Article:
In 2010, federal regulators and politicians became increasingly concerned over the accounting practices of Chinese companies that trade on U.S. stock exchanges. In particular, the Securities and Exchange Commission (“SEC”) targeted companies that went public through a process called the reverse merger. The instances of fraud became so widespread, regulators and commentators coined the term Chinese Reverse Merger (“CRM”) in order to describe a sector where investors assume the risk of accounting irregularities. Although CRMs must comply with international accounting standards, a weak rule of law in China has resulted in poor implementation and enforcement of its accounting regime ...


Not Drowning But Waving?, Tom Bannister Jan 2011

Not Drowning But Waving?, Tom Bannister

The China Beat Blog Archive 2008-2012

There are many migrant workers in China. Look from any urban window and you will doubtless see several hundred constructing the next high-rise apartment block in that city’s endless stream of development. The migrant worker is one of the most remarkable features of the reform era; with numbers in the range of 200 million, they represent around 3% of the world’s population and would form the world’s fifth most populous country. Together they have created the phenomenon of China’s ‘floating population’ (Liudong renkou, 流动人口), the largest peacetime movement of people in history. However, this is not ...


Shanghai Spaces And Histories: Thoughts On Reading Qiu Xiaolong’S Years Of Red Dust, Daisy Yan Du Jan 2011

Shanghai Spaces And Histories: Thoughts On Reading Qiu Xiaolong’S Years Of Red Dust, Daisy Yan Du

The China Beat Blog Archive 2008-2012

In Shanghai Modern, Leo Lee, a prominent specialist in Chinese literary studies, focuses much of his attention on urban space as a marker of modernity in Republican Shanghai (1912-1949). His mappings of the city include places that are located mostly in the concessions, where Western (and later Japanese) influences dominated: the high-rise buildings in the Bund, the department stores located on or near Nanjing Road, and the cafes in the French Concession, as well as dance halls, public parks, race clubs, and cinemas. Lee also touches upon the lanes populated by native Chinese, but his main focus is on the ...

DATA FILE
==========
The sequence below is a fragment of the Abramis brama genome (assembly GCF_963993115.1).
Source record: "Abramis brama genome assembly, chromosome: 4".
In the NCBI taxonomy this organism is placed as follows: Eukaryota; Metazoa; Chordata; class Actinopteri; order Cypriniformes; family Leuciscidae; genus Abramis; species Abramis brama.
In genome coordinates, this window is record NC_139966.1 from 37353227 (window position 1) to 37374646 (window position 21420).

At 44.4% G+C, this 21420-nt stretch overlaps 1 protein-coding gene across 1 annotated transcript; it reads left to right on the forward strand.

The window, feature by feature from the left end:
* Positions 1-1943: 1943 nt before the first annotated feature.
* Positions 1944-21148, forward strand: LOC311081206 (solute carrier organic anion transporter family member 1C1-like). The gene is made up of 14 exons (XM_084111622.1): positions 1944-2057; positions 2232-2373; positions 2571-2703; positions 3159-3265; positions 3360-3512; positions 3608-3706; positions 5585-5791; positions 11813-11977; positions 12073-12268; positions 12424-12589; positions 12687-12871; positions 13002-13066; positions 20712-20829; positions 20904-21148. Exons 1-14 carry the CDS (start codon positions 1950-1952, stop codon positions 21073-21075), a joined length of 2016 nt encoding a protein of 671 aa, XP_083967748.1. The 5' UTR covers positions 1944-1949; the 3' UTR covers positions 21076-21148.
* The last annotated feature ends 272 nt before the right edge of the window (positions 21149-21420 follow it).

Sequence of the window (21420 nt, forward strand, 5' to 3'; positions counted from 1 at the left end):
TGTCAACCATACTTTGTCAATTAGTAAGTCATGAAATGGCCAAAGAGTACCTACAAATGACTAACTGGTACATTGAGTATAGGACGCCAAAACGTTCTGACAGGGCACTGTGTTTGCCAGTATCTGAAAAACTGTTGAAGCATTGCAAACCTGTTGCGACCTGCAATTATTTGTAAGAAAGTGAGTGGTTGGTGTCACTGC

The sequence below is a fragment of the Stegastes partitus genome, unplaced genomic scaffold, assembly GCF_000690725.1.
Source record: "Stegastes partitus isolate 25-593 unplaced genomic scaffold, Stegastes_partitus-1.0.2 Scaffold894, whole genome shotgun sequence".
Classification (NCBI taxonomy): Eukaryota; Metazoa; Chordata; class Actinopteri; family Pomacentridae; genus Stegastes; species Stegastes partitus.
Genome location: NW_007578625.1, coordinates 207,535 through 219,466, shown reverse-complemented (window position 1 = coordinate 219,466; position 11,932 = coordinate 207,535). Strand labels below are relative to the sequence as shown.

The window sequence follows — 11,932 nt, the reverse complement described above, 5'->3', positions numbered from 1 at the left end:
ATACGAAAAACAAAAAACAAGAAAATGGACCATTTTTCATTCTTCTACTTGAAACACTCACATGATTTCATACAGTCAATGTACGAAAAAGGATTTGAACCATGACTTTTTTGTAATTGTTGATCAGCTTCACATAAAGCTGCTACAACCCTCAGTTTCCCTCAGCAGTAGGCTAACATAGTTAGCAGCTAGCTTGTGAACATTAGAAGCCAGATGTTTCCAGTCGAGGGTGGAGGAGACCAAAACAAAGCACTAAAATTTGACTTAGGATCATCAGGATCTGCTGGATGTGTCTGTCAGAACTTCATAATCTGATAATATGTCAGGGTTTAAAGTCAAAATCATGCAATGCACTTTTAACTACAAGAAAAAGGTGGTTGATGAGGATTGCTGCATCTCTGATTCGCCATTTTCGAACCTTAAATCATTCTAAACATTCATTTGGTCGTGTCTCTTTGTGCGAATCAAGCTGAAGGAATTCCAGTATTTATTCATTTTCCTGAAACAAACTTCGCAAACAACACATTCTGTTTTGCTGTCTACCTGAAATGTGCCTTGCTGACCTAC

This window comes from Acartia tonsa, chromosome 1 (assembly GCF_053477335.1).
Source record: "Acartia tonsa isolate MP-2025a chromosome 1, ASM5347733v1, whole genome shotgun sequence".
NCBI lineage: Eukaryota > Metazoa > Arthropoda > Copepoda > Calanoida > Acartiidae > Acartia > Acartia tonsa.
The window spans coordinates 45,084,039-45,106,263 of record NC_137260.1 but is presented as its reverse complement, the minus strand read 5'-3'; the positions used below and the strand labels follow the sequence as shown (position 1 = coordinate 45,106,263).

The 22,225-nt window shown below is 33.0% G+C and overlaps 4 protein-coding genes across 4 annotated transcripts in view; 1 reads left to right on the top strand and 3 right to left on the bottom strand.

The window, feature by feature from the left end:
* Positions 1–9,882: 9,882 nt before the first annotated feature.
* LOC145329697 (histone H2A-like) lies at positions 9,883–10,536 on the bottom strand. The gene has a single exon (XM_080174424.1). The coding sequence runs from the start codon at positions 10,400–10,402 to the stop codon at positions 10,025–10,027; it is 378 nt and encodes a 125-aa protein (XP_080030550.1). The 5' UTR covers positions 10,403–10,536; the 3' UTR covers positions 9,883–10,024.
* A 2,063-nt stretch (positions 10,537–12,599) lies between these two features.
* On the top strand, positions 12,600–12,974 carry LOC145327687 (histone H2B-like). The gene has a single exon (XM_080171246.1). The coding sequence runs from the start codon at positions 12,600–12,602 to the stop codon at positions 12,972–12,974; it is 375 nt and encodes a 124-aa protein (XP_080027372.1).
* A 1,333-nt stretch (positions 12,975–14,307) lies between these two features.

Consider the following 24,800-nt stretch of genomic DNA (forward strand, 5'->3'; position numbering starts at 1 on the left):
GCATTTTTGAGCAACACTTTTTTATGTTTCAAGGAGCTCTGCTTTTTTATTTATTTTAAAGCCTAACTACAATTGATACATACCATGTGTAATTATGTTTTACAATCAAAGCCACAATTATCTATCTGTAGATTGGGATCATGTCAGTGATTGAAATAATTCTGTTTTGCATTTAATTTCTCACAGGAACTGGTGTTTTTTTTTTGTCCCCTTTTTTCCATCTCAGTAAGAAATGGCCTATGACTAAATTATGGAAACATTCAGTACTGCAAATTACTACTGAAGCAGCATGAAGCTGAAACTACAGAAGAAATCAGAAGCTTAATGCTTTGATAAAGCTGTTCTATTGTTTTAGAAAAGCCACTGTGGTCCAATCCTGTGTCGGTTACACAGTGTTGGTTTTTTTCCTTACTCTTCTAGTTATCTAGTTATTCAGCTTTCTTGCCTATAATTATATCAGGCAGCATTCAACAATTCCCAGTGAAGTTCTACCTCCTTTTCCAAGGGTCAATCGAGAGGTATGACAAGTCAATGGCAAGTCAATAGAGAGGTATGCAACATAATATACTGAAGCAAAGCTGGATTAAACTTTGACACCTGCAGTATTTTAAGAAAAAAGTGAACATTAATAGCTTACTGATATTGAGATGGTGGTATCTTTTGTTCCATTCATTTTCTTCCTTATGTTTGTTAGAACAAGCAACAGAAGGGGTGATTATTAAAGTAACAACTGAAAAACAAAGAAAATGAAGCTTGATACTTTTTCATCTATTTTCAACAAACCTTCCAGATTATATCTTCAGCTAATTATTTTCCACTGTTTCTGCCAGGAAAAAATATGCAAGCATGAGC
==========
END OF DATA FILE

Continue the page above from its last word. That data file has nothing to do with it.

China Beat On Break Jan 2011

China Beat On Break

The China Beat Blog Archive 2008-2012

We’re going to put China Beat on hiatus from now until early July so I can get settled in Shanghai (where I’ll be based for the next couple of months) and all of our consulting editors and contributors can enjoy some summer vacation.


Excerpt: The Tree That Bleeds: A Uighur Town On The Edge, Nick Holdstock Jan 2011

Excerpt: The Tree That Bleeds: A Uighur Town On The Edge, Nick Holdstock

The China Beat Blog Archive 2008-2012

Nick Holdstock, who readers might remember from a piece on the 2009 riots in Xinjiang he posted here last month, has a new book coming out later this week from Luath Press. In The Tree That Bleeds: A Uighur Town on the Edge, Holdstock recounts the story of his year teaching English in Yining, a border town that in 1997 saw an outbreak of violence, and his efforts to discover the truth about what happened there. Here, in two excerpts from the book’s introduction, Holdstock explains what brought him to Yining and describes his journey to and first encounters ...


China’S Water Challenges: A Quick Q & A With Environmental Historian Kenneth Pomeranz, Jeffrey Wasserstrom Jan 2011

China’S Water Challenges: A Quick Q & A With Environmental Historian Kenneth Pomeranz, Jeffrey Wasserstrom

The China Beat Blog Archive 2008-2012

Ken Pomeranz, Kate Merkel-Hess and I had various reasons for launching this blog at the start of 2008. One thing that led us to start the venture, at a time when Kate was the only one of us with any blogging experience, was simply a sense that some of the things that we were saying to one another over lunch and in the hallways at UC Irvine might be of interest to people in other places who were working on, living in, or just curious about China. As much as the venture has developed since then (adding new contributors continually ...


Ai Weiwei At The Venice Biennale, Jon Wiener Jan 2011

Ai Weiwei At The Venice Biennale, Jon Wiener

The China Beat Blog Archive 2008-2012

At the world’s biggest art event this summer, the Venice Biennale, the world’s most famous imprisoned artist, Ai Weiwei, was not exactly neglected—but his case received virtually no official acknowledgment.


Asia’S Disappearing Daughters, Jeffrey Wasserstrom Jan 2011

Asia’S Disappearing Daughters, Jeffrey Wasserstrom

The China Beat Blog Archive 2008-2012

Last week witnessed the publication of Mara Hvistendahl’s Unnatural Selection: Choosing Boys Over Girls, and the Consequences of a World Full of Men (Public Affairs, 2011), and over the weekend my take on the book appeared online at the recently relaunched Asian Review of Books. That review is reposted here with the kind permission of the ARB, almost exactly as it ran there. Those who are interested in learning more about Hvistendahl’s arguments after reading my essay can, of course, buy the book, but U.S.-based followers of the blog have another option as well: catch one ...


Your Discourse Or Mine?, Silvia Lindtner Jan 2011

Your Discourse Or Mine?, Silvia Lindtner

The China Beat Blog Archive 2008-2012

As scholars we speak frequently in public and are confronted with various interpretations of our work by others who at times do not share our own viewpoints. Though this often brings with it excitement at the opportunity to form bridges between academic and other discourses, reaching audiences beyond our own disciplines and engaging a wider public still remains a challenge for many of us. We look at these conversations as opportunities for further debate, for mutual learning, and for being introduced to different perspectives on our work. At times, how one’s work finds resonance elsewhere surprises, illuminating the scholar ...